One of my favorite moments at the Capital Audiofest this year happened courtesy of Robin Wyatt of Robyatt Audio. Robin had just popped up, ready to put on a new LP, when he caught sight of a young girl, tucked into the back row with her Dad. He immediately zigged, and called her up to the front row, asked her some questions, and queued up the Pink Panther. Big grins, all around. It was cute — and I gained new respect for how quick Robin is. Dude’s a wizard — I’m pretty sure that Dad is attempting to plan a raid on Fort “College Fund”. For the kid!
One of Robin’s best moves? Teaming up with Kent McCollum of Electrostatic Solutions. Flipping genius. Why? Because Kent’s rebuilt Quad 57s (and 63s!) are astonishingly great — and here, in a hotel room, all of the weaknesses most speakers are completely obviated by panels. And of all the panel speakers, the Quad ESL speakers are among the very best that were ever made. You game? Kent can set you up for your very own legend at about $5,500/pair.
The doodads up on top of the Quads? ENIGMAcoustics Sopranino super tweeters ($3690/pair). Quad ESL57 lovers know how amazingly rich those mids are, but the top-end maybe could use a little assist. The Sopranino is a very interesting (and sexy!) tweak/boost. The 57 (unlike, perhaps, the 63) might want a little sumpin’-sumin’ “up top” — and the Sopranino is sonically unobtrusive and effective.
Driving the Quads today were the gorgeous Miyajima OTL 2010 22wpc mono block amplifiers ($18,500/pair). This may well be the best-looking amp on the market today. Nom nom nom. A “matching” WO-1 preamplifier ($18,500 — includes a phono stage) sat in the rack with a bunch of step-up transformers.
All cabling came from one of my favorite cable brands, TelWire, and Chris Kline was actually on-hand to walk attendees through the demo and talk up his best-in-class power cords and associated signal cables. Unlike many brands, TelWire offers only one type of interconnect and only one type of speaker cable, the best that they know how to make (which happens to rely on “Ohno Continuous Cast” copper). Power cords come in two flavors, “regular”, and “high-current”. Full disclosure, I use a set of these power cords in my Big Rig. My take? They have not been beaten.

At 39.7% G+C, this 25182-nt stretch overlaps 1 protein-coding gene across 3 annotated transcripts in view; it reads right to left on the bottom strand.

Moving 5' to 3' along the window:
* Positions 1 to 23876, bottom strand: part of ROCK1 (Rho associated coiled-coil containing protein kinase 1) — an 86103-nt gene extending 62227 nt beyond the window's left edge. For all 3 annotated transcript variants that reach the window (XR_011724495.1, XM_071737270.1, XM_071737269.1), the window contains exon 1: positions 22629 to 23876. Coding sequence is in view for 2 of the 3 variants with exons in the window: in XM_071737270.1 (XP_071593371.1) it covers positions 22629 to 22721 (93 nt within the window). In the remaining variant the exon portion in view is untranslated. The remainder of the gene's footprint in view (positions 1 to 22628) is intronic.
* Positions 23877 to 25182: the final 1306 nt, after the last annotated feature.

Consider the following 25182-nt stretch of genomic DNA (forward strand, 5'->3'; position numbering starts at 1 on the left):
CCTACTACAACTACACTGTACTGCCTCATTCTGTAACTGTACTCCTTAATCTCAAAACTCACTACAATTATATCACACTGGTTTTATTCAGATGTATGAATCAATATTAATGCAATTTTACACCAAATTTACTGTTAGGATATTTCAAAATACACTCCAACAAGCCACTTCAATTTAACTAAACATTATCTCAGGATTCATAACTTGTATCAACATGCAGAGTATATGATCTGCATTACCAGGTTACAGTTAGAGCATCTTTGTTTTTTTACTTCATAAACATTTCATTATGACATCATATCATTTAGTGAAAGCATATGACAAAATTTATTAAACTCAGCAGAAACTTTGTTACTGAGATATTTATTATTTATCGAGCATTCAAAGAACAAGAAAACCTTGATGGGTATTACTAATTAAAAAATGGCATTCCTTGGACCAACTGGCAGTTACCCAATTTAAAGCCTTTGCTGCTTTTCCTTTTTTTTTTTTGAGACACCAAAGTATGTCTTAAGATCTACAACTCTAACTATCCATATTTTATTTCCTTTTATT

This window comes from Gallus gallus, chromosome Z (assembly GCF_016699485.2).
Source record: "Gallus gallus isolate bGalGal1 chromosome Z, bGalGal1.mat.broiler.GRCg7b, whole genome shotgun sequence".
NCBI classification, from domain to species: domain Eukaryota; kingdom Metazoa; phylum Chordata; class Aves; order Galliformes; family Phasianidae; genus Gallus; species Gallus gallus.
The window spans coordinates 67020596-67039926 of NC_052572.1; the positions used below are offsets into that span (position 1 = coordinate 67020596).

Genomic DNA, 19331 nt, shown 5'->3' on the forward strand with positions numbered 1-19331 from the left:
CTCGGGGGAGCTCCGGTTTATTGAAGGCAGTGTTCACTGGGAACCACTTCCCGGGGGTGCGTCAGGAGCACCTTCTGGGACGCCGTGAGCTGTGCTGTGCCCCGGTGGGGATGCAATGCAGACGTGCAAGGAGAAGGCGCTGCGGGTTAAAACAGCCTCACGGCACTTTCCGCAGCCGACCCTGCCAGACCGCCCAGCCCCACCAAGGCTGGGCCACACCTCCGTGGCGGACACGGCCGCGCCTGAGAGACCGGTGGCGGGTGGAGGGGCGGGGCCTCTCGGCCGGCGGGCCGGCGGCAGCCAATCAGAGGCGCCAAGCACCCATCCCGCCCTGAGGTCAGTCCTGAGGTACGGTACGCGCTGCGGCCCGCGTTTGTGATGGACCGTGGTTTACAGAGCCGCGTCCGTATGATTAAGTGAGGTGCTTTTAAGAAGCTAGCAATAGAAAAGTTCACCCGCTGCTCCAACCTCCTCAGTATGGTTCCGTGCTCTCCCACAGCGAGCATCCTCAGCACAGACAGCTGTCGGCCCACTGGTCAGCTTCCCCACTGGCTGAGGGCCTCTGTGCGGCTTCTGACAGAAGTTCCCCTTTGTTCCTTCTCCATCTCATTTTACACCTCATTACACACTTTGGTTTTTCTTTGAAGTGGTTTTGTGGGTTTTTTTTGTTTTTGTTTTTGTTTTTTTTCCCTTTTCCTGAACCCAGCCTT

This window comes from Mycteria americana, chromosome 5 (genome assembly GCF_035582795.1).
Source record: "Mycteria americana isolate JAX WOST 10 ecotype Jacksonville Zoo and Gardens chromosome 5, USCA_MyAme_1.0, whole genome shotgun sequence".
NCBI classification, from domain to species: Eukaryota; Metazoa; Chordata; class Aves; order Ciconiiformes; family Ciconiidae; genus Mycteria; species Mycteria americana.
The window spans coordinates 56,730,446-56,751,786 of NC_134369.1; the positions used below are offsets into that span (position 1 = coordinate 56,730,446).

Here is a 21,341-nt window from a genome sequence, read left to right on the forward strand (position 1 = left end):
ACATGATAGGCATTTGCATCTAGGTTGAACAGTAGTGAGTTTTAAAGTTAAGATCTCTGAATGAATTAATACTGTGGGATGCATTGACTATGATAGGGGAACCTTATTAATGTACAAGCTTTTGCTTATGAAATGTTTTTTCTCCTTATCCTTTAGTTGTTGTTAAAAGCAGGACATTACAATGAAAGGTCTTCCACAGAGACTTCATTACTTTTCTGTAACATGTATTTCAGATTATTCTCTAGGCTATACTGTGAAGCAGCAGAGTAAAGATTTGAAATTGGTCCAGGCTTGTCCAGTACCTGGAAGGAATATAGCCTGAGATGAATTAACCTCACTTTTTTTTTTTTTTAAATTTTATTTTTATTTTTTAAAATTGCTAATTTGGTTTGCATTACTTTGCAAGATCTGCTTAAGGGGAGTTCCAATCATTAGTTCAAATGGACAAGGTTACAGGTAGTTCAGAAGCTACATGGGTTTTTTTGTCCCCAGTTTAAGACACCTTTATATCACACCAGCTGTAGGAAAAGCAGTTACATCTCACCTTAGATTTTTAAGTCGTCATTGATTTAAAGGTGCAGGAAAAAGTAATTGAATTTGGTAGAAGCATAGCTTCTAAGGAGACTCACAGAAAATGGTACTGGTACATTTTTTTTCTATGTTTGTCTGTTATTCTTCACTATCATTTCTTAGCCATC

Up on top of the rack, two turntables from VPI (and a total of three tonearms!) were available for tailored vinyl playback. A Miyajima Madake sat on arm #1 (a Schröder CB “captive bearing”) and a mono-only Zero was mounted on arm #2 (a 12″ JMW 3D arm from VPI) — both of which bracketed the new Magnetic-Drive VPI Avenger (price ~$30k with the arms; carts were extra). Jumping to turntable #2, a leather wrapped Classic from VPI (totally custom — call Robin for details) featuring a matching-leather-wrapped JMW tonearm, mounted with a $10k Neumann DST cartridge. The copper top platter on the leather-wrapped Classic? A Micro Seiki. The lovely and deeply technical audio rack and amp-stands came courtesy of Kanso Audio Furniture.
I’m having a hard time with this room. I want to tell you that “this isn’t my sound” that, perhaps, “I’m a horn guy” and that what I really want in audio is “massive dynamics” … but all of that goes out the window with the first needle drop. This isn’t high-end audio. This is something more than that. Beauty, elegance, immersion — this is sex. With the best-looking models you’ve ever daydreamed about. Models that are also, inexplicably, into you. It’s crazy. If I had money, I’d be sending piles of it to the gents running this room.
Best-In-Show? Yes — and a front-runner. Easy-peasy.